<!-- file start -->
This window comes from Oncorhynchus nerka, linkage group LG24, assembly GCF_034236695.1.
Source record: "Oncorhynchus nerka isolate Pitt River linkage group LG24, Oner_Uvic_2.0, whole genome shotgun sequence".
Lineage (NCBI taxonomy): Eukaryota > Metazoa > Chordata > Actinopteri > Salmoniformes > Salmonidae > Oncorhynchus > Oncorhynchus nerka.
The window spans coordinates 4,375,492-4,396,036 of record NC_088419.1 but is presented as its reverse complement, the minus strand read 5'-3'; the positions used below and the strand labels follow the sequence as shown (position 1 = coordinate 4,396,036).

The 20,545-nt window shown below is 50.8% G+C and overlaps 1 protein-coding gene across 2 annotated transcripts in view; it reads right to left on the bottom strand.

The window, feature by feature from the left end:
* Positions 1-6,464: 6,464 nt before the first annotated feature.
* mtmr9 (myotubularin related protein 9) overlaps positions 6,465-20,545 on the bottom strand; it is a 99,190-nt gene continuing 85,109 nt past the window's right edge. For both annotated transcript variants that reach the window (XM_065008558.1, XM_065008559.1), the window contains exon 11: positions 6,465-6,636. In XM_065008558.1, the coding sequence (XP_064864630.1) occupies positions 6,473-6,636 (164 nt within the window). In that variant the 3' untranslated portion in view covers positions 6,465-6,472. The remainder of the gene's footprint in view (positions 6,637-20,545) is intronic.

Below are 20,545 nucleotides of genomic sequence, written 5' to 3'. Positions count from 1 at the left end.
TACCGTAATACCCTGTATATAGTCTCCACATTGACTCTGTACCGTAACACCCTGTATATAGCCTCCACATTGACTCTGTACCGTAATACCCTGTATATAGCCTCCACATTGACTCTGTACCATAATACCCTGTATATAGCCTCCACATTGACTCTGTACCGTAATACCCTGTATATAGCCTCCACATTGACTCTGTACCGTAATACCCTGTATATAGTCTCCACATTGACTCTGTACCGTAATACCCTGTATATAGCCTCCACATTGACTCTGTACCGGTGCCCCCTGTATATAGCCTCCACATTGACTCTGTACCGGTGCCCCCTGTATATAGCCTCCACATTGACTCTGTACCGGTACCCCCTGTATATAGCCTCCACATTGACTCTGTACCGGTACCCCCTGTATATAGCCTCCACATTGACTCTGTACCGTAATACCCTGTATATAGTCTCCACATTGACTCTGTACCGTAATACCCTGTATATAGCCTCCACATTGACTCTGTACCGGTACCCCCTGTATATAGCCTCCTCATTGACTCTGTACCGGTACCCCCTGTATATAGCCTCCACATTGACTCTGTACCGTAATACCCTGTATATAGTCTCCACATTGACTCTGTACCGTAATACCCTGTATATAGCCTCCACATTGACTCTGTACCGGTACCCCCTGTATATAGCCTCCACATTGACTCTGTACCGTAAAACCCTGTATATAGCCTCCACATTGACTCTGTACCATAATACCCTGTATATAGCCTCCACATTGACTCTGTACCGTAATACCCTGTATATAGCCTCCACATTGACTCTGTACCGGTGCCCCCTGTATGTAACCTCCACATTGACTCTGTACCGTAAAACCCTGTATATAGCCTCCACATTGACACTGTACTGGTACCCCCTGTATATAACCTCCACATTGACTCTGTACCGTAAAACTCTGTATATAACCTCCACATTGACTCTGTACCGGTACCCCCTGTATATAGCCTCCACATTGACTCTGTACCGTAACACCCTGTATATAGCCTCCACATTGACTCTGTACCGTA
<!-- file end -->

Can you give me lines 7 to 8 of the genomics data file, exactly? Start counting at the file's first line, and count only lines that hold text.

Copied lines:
* Positions 1-6,464: 6,464 nt before the first annotated feature.
* mtmr9 (myotubularin related protein 9) overlaps positions 6,465-20,545 on the bottom strand; it is a 99,190-nt gene continuing 85,109 nt past the window's right edge. For both annotated transcript variants that reach the window (XM_065008558.1, XM_065008559.1), the window contains exon 11: positions 6,465-6,636. In XM_065008558.1, the coding sequence (XP_064864630.1) occupies positions 6,473-6,636 (164 nt within the window). In that variant the 3' untranslated portion in view covers positions 6,465-6,472. The remainder of the gene's footprint in view (positions 6,637-20,545) is intronic.